ECB’s US Dollar Reserve Assets

Foreign Reserves of the Eurosystem

Under the Statute of the European System of Central Banks (ESCB), one of the basic tasks of the System is to hold and manage the official reserves of Member States.

Thus, our foreign currency holdings form part of the foreign reserves of the Eurosystem.

ECB Foreign Reserves:

  • The Treaty on European Union (the Maastricht Treaty) provided for the initial transfer by National Central Banks (NCB) of up to €50 billion of foreign reserve assets to the ECB.
  • In January 1999 the Governing Council of the ECB decided that €39.5 billion - that is, €50 billion adjusted downwards for the shares of the countries (UK, Sweden and Denmark) not participating in the euro area - should be transferred to the ECB at the commencement of EMU.
  • Each NCB’s contribution to the ECB reserves was in proportion to its shareholding in the ECB, which, in turn, is a function of each Member State’s shares of the euro-area’s GDP and population.
  • When foreign exchange intervention takes place, the foreign reserve assets of the ECB are used.
  • The Central Bank’s portion amounted to €0.4 billion.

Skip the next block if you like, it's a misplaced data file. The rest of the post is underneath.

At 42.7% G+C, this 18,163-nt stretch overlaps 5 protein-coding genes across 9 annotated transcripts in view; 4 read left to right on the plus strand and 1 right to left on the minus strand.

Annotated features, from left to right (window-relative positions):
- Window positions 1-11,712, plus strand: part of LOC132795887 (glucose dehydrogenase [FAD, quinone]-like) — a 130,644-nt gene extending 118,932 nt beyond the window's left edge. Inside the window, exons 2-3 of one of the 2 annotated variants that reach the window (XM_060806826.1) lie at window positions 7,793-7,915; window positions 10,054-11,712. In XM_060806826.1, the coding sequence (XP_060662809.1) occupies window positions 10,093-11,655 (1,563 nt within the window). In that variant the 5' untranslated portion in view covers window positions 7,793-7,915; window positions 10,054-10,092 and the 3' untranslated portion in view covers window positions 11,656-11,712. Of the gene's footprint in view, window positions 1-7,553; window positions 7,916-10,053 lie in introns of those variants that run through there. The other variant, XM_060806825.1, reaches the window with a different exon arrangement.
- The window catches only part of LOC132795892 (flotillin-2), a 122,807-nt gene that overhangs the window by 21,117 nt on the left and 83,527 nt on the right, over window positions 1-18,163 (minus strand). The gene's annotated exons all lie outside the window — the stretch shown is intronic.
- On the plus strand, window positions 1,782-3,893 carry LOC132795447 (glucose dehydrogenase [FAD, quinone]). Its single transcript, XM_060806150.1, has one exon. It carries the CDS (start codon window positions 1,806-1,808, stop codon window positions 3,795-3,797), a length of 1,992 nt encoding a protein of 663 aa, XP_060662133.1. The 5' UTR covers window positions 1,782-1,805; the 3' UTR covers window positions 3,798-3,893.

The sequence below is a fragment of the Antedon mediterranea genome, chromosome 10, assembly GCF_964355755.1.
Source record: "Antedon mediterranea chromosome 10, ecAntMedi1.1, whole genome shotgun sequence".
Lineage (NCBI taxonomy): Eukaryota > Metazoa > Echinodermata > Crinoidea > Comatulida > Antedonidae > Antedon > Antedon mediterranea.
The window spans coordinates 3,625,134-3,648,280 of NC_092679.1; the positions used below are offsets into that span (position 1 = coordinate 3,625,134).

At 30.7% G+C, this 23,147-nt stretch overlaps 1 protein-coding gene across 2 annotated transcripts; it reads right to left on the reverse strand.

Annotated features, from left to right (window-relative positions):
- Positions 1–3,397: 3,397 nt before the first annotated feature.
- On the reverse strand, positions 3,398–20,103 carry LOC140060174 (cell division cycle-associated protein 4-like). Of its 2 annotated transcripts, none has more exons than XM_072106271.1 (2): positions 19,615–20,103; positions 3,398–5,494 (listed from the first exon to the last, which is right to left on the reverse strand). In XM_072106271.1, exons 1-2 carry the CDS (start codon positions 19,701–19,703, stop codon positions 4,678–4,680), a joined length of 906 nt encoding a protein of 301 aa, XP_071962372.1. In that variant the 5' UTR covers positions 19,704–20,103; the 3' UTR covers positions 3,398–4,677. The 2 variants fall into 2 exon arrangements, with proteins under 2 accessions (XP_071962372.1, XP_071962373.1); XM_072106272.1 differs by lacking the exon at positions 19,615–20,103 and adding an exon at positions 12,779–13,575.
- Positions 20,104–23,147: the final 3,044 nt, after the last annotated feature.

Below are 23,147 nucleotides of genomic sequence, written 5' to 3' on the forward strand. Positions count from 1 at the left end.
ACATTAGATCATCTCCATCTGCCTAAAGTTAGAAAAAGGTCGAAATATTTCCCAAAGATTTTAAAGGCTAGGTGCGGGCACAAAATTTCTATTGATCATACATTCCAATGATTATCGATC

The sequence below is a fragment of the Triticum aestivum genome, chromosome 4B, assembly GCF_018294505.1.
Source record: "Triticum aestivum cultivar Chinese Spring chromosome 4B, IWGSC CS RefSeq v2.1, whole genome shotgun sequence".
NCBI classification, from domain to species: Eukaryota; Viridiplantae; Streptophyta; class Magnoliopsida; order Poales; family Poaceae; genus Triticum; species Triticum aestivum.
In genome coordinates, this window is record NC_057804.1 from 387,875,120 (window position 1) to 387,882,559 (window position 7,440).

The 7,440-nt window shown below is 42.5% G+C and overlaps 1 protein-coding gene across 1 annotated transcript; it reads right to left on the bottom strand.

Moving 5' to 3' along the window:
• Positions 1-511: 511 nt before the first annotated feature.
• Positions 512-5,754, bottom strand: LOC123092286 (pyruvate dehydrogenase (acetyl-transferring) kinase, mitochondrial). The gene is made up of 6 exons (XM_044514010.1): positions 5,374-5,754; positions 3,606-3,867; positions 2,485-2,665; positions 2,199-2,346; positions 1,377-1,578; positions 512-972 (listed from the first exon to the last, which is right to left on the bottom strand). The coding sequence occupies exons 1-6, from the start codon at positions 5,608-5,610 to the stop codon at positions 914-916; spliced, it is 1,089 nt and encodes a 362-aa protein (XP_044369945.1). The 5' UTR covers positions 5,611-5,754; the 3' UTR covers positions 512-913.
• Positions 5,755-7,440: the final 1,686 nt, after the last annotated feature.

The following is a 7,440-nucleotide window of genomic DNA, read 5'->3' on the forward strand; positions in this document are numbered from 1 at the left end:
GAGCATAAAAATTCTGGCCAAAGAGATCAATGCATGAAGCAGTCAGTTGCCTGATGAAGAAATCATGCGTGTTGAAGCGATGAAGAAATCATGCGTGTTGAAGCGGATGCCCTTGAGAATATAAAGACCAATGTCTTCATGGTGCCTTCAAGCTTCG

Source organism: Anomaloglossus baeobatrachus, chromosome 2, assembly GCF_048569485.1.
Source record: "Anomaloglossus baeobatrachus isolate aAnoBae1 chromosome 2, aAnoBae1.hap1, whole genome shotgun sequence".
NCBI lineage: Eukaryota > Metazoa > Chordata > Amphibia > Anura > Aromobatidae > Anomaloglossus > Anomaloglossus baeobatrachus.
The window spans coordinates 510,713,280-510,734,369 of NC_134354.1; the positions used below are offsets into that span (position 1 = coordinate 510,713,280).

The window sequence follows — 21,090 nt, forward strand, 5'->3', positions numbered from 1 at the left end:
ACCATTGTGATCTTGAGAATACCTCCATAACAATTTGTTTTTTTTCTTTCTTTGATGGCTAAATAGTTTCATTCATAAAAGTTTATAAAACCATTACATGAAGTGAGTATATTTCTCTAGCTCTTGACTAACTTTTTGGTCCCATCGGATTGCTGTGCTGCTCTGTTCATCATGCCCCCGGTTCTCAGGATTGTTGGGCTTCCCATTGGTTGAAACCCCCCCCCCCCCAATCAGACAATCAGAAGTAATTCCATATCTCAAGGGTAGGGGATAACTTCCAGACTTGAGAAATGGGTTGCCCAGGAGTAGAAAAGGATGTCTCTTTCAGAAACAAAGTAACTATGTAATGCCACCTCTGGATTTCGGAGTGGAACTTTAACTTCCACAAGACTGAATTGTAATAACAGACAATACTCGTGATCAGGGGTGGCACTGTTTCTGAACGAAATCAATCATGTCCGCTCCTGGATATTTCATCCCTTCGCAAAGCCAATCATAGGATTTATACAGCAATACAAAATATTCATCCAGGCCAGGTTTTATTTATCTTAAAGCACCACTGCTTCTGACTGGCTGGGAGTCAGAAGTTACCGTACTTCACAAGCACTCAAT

• Under the EU Treaty, the ECB may make further calls of foreign currency assets from NCBs’ foreign exchange reserves.
  • Further reserves were transferred to the ECB as other countries joined EMU.
  • Following a request from the Central Bank of Malta, we also manage Malta’s share of the ECB’s US dollar pooled reserves since 1 January 2008.
  • At the end of 2015, the ECB’s net foreign reserve assets amounted to €68 billion.
  • The combined value of the Bank’s and Malta’s ECB’s US dollar pooled reserves is €0.96 billion.

ECB Investment Policy

  • The foreign reserves transferred to the ECB are managed in a decentralised manner by the NCBs. Each NCB manages a proportion of the ECB’s reserves.
  • NCBs act on behalf of the ECB on a disclosed agency basis so that market participants can differentiate between operations carried out on behalf of the ECB and those undertaken on NCBs’ own behalf.
  • The basic objectives of ECB investment policy are to:
      1. Protect the value of the ECB’s reserves
      2. Ensure that their assets are sufficiently secure and liquid
      3. Support the ECB’s monetary policy.
  • Investment functions of the ECB are to:
      1. Determine the investment parameters
      2. Make policy decisions
      3. Set performance benchmarks
      4. Approve counterparties
      5. Set permitted risk levels
      6. Perform control and monitoring functions.
  • The benchmarking framework is set at both strategic and tactical levels.
  • Each NCB’s performance is measured against the tactical benchmark and against the other NCBs.
  • Each NCB undertakes management and settlement functions associated with their portion of the ECB reserves.
  • The Central Bank enters trades onto the ECB reserve management system, which permits the ECB to monitor positions and exposures and to carry out performance measurement.